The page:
Rupert the Bear (voiced by Paul McCartney) feels the attraction of a country walk this afternoon, and tells his mother (June Whitfield) he's off to explore the hills near their home. She tells him to wrap up warm and sends him on his way, as he briefly pauses to greet his father (Windsor Davies) and steps outside the garden gate to be met with the sight of his friends Edward and Bill (both also McCartney) walking along the road. He invites them to accompany him, but Bill is pushing his baby brother in a pram and has to attend to him instead, leaving Rupert to go alone. It's a beautiful day and the little bear loves being among the flora and fauna, but then he notices something strange: a warning notice for frogs...
Was Rupert the Bear a polar bear, then? Having white fur and all? If so, what were he and his family doing living in an English cottage in the countryside? Anyway, this is not addressed in this cartoon, which was the brainchild of long time Rupert fan and ex-Beatle Paul McCartney, who expressed an interest in animation for quite a few times in his career, possibly impressed and influenced by what was achieved with Yellow Submarine back in the sixties. Here he collaborated with his then-wife Linda McCartney, also a cartoon fan, and director Geoff Dunbar to craft an accompaniment to his feature film Give My Regards to Broad Street. Oddly, that film flopped, but the short was a considerable success.
Broad Street did deliver a big hit single, No More Lonely Nights, even if few were going to see the film it originated in, but if anything the tune from the Rupert cartoon was an even bigger hit, being one of the catchiest things McCartney had ever penned. Yet with this success came a swift backlash among the serious music fans: The Frog Song was simply proof that of how the once-mighty musician and songwriter who had changed the world with the most influential pop and rock band of all time had dwindled into making pap for kids; basically Paul had lost it. Even now there are those who use this as a stick to beat him with, the epitome of the rock star whose talent deserted him as his career drew on in an inevitable pattern we had seen before and would see again.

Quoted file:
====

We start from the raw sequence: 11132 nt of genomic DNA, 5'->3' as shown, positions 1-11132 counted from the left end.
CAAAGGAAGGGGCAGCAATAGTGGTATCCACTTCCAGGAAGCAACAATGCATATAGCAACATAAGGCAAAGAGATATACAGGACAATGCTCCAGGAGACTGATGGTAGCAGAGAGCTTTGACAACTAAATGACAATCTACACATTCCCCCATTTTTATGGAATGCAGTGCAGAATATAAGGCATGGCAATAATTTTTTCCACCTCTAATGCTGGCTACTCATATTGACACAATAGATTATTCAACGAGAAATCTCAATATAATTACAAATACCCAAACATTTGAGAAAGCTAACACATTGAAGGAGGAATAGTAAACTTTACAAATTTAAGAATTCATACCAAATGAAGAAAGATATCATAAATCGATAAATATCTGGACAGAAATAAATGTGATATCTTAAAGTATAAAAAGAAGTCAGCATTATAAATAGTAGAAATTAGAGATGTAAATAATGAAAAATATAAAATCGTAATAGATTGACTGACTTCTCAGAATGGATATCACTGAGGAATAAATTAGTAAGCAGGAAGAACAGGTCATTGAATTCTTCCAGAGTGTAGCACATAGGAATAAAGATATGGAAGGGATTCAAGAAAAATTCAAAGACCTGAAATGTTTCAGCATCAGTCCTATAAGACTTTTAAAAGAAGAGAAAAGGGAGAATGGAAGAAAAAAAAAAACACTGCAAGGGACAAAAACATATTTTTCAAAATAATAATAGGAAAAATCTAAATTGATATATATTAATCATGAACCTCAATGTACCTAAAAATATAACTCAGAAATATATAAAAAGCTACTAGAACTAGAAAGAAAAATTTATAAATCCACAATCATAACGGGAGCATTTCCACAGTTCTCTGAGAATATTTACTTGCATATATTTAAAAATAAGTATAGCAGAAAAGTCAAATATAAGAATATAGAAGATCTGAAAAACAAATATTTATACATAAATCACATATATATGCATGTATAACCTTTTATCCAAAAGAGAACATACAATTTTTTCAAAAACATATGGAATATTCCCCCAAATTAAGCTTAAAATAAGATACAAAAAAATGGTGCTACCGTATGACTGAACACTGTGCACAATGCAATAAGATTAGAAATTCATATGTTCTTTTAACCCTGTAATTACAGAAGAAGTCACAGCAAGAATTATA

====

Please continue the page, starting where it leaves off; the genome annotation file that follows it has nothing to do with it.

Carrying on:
But of course what these critics couldn't see was that for a start The Frog Song was a deeply sincere tribute to the Rupert character - this is dedicated to his creators - but also that it was a charming ditty for children, a concept that has dissipated in the years since as hit pop music tends to be for all ages, or all ages willing to engage with it, and a novelty like this is alien to the charts. Those who point out that you wouldn't get John Lennon pandering to the kids seem to forget his tune Beautiful Boy, which is just as sweet, yet more saccharine while The Frog Song has a genuinely eccentric quality that marks it as uniquely British while holding a universal appeal of cultural harmony elevating the Rupert character into something both apt and reaching beyond the quaint.
What Rupert sees when he investigates those signs is an assembly of amphibians (and a few other animals) taking part in an occasion that only happens every two hundred years (just to make it sound extra-special), a concert they all join in on in an exuberant display of song. Meanwhile, just as there were those resisting the winsome allure of McCartney's work here, there are sinister characters lurking, an owl and two cats looking on with malevolent intent though Rupert manages to foil their schemes in an opposite result to Tam O'Shanter's encounter with the witches in Robert Burns' famous poem. Rupert had been adapted to the screen before, the small screen with the seventies puppet show (also featuring a hit earworm of a theme tune) and the later, more traditional cartoons, but there was something about The Frog Song which captured the innocence and whimsy of the original stories that was very appealing, and wonderfully rendered in hand drawn animation. Highly idiosyncratic, but heartfelt: with McCartney long the focus of fan adoration, it was nice to see his enthusiasm too.